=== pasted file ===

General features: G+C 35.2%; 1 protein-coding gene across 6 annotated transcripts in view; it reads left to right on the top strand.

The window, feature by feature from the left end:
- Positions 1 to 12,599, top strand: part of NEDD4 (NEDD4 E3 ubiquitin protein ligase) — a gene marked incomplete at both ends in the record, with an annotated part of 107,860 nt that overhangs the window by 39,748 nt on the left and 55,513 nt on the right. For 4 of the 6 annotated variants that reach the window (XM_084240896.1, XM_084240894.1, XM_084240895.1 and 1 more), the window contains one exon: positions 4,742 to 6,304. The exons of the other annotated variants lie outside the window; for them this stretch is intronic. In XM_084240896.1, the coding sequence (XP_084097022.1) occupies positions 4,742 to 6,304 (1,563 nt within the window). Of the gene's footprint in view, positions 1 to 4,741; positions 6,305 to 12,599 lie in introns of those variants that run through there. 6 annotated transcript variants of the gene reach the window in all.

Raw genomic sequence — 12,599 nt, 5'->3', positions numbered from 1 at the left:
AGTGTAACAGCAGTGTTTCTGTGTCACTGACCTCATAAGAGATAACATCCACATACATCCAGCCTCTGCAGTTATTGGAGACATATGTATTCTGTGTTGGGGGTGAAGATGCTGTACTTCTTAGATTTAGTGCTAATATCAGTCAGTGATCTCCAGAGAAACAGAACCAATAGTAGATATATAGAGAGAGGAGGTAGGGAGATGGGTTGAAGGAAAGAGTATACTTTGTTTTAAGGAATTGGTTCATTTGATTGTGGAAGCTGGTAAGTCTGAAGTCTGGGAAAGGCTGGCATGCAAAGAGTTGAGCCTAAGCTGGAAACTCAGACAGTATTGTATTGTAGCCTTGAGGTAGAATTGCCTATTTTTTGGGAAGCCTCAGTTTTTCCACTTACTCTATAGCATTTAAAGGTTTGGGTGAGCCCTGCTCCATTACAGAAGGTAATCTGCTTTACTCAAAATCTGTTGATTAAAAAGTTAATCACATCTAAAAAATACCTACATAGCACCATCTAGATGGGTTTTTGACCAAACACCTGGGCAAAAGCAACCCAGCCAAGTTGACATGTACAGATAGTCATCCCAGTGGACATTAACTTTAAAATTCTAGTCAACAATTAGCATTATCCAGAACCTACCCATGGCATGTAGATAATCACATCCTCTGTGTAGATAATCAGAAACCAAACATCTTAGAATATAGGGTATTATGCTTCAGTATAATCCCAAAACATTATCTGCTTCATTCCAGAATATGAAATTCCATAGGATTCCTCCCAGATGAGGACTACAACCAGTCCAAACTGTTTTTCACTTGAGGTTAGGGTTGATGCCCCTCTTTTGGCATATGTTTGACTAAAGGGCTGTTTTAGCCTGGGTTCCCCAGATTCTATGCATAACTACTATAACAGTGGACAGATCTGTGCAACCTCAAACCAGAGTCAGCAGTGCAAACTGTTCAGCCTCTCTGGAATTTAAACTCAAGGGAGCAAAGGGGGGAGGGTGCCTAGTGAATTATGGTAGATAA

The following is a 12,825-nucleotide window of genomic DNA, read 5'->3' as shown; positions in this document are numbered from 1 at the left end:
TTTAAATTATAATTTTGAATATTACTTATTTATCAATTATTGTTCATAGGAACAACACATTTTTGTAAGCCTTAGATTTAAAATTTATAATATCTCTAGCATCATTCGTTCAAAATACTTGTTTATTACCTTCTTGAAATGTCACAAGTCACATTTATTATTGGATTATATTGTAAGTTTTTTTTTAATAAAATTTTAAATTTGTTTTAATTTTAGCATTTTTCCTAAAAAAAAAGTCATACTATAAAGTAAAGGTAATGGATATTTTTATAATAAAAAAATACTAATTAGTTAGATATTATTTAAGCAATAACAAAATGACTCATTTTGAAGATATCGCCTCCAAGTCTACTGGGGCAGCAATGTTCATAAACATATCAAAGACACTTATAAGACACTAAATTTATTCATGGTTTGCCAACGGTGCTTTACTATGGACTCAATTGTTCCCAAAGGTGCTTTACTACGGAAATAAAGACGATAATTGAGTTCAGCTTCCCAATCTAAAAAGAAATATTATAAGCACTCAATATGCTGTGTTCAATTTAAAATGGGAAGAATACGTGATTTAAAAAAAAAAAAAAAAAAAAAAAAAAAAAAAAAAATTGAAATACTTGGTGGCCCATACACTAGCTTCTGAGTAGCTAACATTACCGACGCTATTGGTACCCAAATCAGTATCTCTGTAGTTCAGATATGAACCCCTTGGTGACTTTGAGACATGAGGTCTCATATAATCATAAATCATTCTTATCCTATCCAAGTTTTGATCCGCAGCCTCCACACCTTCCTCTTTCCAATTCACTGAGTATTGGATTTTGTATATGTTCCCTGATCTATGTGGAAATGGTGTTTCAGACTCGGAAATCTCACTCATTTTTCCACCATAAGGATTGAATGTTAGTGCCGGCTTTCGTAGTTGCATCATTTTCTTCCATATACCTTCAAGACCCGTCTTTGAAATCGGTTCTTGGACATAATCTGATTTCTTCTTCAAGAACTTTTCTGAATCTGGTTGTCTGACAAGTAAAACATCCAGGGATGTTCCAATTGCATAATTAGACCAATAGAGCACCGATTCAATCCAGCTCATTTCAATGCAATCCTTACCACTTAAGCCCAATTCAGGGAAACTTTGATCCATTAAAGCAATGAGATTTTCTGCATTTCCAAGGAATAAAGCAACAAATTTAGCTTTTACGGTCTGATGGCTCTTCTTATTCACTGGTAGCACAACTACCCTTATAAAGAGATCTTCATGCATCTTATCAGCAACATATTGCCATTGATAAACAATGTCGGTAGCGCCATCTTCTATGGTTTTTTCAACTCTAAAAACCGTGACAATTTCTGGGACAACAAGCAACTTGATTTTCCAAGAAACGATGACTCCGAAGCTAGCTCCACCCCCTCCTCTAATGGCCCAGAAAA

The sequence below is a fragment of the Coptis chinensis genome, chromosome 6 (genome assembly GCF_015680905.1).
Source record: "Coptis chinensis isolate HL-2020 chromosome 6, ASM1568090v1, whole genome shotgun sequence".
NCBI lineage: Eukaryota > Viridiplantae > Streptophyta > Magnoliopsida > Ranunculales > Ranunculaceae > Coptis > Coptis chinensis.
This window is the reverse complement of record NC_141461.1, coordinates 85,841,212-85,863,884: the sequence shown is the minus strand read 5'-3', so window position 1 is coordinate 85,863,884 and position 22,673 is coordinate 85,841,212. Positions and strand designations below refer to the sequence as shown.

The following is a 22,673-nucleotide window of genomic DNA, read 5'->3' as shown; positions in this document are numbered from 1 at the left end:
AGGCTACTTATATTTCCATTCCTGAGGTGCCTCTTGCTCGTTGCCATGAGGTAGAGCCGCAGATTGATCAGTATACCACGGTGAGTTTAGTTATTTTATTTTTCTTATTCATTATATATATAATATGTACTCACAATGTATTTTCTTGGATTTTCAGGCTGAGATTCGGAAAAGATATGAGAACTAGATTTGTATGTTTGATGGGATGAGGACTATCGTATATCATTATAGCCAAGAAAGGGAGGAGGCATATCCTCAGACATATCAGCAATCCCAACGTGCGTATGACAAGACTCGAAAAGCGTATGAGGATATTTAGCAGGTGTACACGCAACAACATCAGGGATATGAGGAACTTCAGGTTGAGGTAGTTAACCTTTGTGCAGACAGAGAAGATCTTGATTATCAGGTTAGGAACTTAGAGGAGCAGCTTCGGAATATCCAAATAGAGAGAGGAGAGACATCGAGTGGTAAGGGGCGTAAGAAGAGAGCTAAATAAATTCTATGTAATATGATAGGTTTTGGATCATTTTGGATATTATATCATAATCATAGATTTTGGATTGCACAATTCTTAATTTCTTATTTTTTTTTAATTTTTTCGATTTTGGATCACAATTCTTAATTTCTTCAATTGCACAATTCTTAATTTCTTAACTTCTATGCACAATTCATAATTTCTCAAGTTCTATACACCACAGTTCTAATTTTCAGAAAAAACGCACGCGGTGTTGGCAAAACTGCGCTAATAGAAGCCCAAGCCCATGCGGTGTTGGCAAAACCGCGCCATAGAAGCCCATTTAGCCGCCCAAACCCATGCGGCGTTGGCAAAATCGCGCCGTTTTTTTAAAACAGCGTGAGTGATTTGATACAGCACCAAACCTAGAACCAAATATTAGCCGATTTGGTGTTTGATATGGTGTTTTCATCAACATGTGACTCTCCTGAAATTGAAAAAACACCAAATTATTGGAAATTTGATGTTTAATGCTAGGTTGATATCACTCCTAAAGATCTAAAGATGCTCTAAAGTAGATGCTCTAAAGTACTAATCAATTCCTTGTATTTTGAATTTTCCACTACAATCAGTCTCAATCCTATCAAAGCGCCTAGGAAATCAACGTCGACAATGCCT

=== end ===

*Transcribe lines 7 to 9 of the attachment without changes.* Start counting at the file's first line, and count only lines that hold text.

TTTAAATTATAATTTTGAATATTACTTATTTATCAATTATTGTTCATAGGAACAACACATTTTTGTAAGCCTTAGATTTAAAATTTATAATATCTCTAGCATCATTCGTTCAAAATACTTGTTTATTACCTTCTTGAAATGTCACAAGTCACATTTATTATTGGATTATATTGTAAGTTTTTTTTTAATAAAATTTTAAATTTGTTTTAATTTTAGCATTTTTCCTAAAAAAAAAGTCATACTATAAAGTAAAGGTAATGGATATTTTTATAATAAAAAAATACTAATTAGTTAGATATTATTTAAGCAATAACAAAATGACTCATTTTGAAGATATCGCCTCCAAGTCTACTGGGGCAGCAATGTTCATAAACATATCAAAGACACTTATAAGACACTAAATTTATTCATGGTTTGCCAACGGTGCTTTACTATGGACTCAATTGTTCCCAAAGGTGCTTTACTACGGAAATAAAGACGATAATTGAGTTCAGCTTCCCAATCTAAAAAGAAATATTATAAGCACTCAATATGCTGTGTTCAATTTAAAATGGGAAGAATACGTGATTTAAAAAAAAAAAAAAAAAAAAAAAAAAAAAAAAAAATTGAAATACTTGGTGGCCCATACACTAGCTTCTGAGTAGCTAACATTACCGACGCTATTGGTACCCAAATCAGTATCTCTGTAGTTCAGATATGAACCCCTTGGTGACTTTGAGACATGAGGTCTCATATAATCATAAATCATTCTTATCCTATCCAAGTTTTGATCCGCAGCCTCCACACCTTCCTCTTTCCAATTCACTGAGTATTGGATTTTGTATATGTTCCCTGATCTATGTGGAAATGGTGTTTCAGACTCGGAAATCTCACTCATTTTTCCACCATAAGGATTGAATGTTAGTGCCGGCTTTCGTAGTTGCATCATTTTCTTCCATATACCTTCAAGACCCGTCTTTGAAATCGGTTCTTGGACATAATCTGATTTCTTCTTCAAGAACTTTTCTGAATCTGGTTGTCTGACAAGTAAAACATCCAGGGATGTTCCAATTGCATAATTAGACCAATAGAGCACCGATTCAATCCAGCTCATTTCAATGCAATCCTTACCACTTAAGCCCAATTCAGGGAAACTTTGATCCATTAAAGCAATGAGATTTTCTGCATTTCCAAGGAATAAAGCAACAAATTTAGCTTTTACGGTCTGATGGCTCTTCTTATTCACTGGTAGCACAACTACCCTTATAAAGAGATCTTCATGCATCTTATCAGCAACATATTGCCATTGATAAACAATGTCGGTAGCGCCATCTTCTATGGTTTTTTCAACTCTAAAAACCGTGACAATTTCTGGGACAACAAGCAACTTGATTTTCCAAGAAACGATGACTCCGAAGCTAGCTCCACCCCCTCCTCTAATGGCCCAGAAAA

The sequence below is a fragment of the Coptis chinensis genome, chromosome 6 (genome assembly GCF_015680905.1).
Source record: "Coptis chinensis isolate HL-2020 chromosome 6, ASM1568090v1, whole genome shotgun sequence".